Also serving the communities of De Luz, Rainbow, Camp Pendleton, Pala and Pauma

Holiday lights, old building relief among zoning changes

The County of San Diego’s most recent cleanup of its Zoning Ordinance will place a 60-day annual limit on holiday lights and will eliminate a requirement that unreinforced masonry buildings built prior to earthquake standards be brought into compliance or torn down.

The San Diego County Board of Supervisors unanimously approved the first reading and introduction of the ordinance amendments February 25 before unanimously approving the second reading and adoption March 4. The changes will take effect April 3.

For the most part the changes were clean-ups which affected language or placement. “We were looking to remove duplicative or unnecessary chapters in the county code,” said Darren Gretler, the chief of the building division for the county’s Department of Planning and Land Use. “There’s no reason to have it in two places.”

Other updates added definitions or section purpose statements.

The changes also add awnings to the building permit requirements for marquees and permanent signs. The previous ordinance language prevented a sign, marquee, or awning from overhanging any portion of a street unless a concrete curb extended the full length of the property; the new language prohibits overhanging any portion of a road right-of-way without both a concrete curb and a 10-foot parkway adjacent to the property. Any sign, marquee, or awning which interferes with a traveler’s vision is also prohibited and words which could be mistaken for traffic directions are also not allowed.

The light pollution chapter adds a definition of “holiday decoration,” describing it as an outdoor luminaire used only for temporary decorative purposes to celebrate a specific holiday. The definition of luminaire was also created to specify a complete lighting unit including the lamp, fixture, and other parts. Another new definition describes an “on premises advertising sign” as a sign located on the premises of a facility open to the public which advertises the facility’s name, product or service, hours of operation, or other information related to the facility.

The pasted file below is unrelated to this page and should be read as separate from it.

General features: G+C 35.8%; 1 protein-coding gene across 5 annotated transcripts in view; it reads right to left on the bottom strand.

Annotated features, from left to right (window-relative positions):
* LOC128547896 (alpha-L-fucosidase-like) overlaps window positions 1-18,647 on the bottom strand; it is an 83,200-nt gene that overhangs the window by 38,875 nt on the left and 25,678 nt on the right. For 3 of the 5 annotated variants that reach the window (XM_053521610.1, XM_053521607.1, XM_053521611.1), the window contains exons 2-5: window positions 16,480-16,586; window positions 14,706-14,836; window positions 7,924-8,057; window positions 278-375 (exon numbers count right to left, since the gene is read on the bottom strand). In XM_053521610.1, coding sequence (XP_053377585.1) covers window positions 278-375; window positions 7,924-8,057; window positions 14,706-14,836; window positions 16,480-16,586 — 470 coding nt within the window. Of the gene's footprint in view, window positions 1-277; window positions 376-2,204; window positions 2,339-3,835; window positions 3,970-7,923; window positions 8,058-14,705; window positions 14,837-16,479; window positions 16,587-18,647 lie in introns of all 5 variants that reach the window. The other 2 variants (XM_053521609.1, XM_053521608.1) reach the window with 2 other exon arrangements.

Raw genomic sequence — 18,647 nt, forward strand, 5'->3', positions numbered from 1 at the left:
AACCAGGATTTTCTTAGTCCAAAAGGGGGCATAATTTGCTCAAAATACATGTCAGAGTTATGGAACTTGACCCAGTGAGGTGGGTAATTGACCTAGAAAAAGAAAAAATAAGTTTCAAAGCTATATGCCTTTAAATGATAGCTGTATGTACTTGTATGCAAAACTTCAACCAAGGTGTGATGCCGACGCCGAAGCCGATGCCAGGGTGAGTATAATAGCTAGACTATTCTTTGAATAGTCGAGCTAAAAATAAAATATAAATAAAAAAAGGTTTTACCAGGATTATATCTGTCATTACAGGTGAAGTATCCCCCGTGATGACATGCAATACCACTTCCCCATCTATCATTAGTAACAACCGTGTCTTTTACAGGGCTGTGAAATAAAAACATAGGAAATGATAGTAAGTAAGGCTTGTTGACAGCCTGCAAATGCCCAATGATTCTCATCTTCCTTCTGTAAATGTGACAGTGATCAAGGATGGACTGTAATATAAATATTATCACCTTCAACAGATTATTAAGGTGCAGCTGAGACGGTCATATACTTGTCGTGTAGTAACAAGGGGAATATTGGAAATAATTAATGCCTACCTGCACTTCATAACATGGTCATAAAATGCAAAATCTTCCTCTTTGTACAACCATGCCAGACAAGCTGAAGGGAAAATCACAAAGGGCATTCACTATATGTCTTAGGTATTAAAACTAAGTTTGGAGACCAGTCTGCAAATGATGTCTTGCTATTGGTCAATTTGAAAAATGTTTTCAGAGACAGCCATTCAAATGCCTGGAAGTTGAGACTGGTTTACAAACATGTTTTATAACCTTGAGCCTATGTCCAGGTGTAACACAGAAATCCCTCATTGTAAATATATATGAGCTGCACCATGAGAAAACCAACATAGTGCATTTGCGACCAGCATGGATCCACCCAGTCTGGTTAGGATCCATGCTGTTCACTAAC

Holiday decorations had previously been exempt from lighting requirements but had not been defined or limited by the ordinance. Under the new language holiday decorations are exempt provided that they are used for no more than 60 days in a 12-month period (if Thanksgiving falls on the earliest possible date, November 22, holiday lights operating between the day after Thanksgiving and the twelfth day of Christmas January 6 would be used for 45 days) and that the lights are off between 11:00 p.m. and sunrise.

The 60-day stipulation for holiday lights does not specify any particular time of year. “This allows flexibility for whatever holiday anyone wants to enjoy,” Gretler said.

The term “use” allows holiday lights to be in place for more than 60 days in a 12-month period if they are not turned on.

The light pollution section also exempts a facility required by state or Federal law to have non-compliant outdoor lighting, although proof of such an exemption must be included when an electrical permit application is submitted.

The temporary exemption portion of the light pollution section now limits such exemptions to community or other events where the public benefit outweighs any harm which might occur to other parties and to emergency situations beyond the control of the exemption applicant.

The chapter on road right-of-way and setback requirements adds a triangular setback area for corner lots in order to preserve sight distance and potential road right-of-way improvements. The setback area is based on a 20-feet measurement from the intersection.

The chapter covering mitigation of earthquake-vulnerable buildings addresses unreinforced masonry buildings constructed prior to October 22, 1946. The changes add an exemption for a building which qualifies as historical property and also add an exemption for buildings owned by the state or Federal government. The previous exemptions, which will be retained, covered buildings with five or fewer residential units and structures such as warehouses which are not used for human habitation (except for those housing emergency services equipment or supplies).

Four of those unreinforced masonry buildings are in Fallbrook. The construction date of the building at 125 South Main Avenue is unknown. The building at 131 Beech Street was erected in 1888, the 109-113 North Main Avenue structure was built in 1904, and the 101-105 South Main Avenue building was constructed in 1928.

Under the old ordinance language, a building which does not meet minimum earthquake standards had to be structurally altered to conform to such standards or had to be demolished. The new language recommends the consideration of demolition but does not require a building to be demolished if structural improvements are not undertaken. Under the new version of the ordinance, a notice about potential hazards will be sent to the building owner every three years until the building is brought to current standards or demolished.

To comment on this story online, visit http://www.thevillagenews.com.

 

Reader Comments(0)

 
 
Rendered 06/27/2024 06:52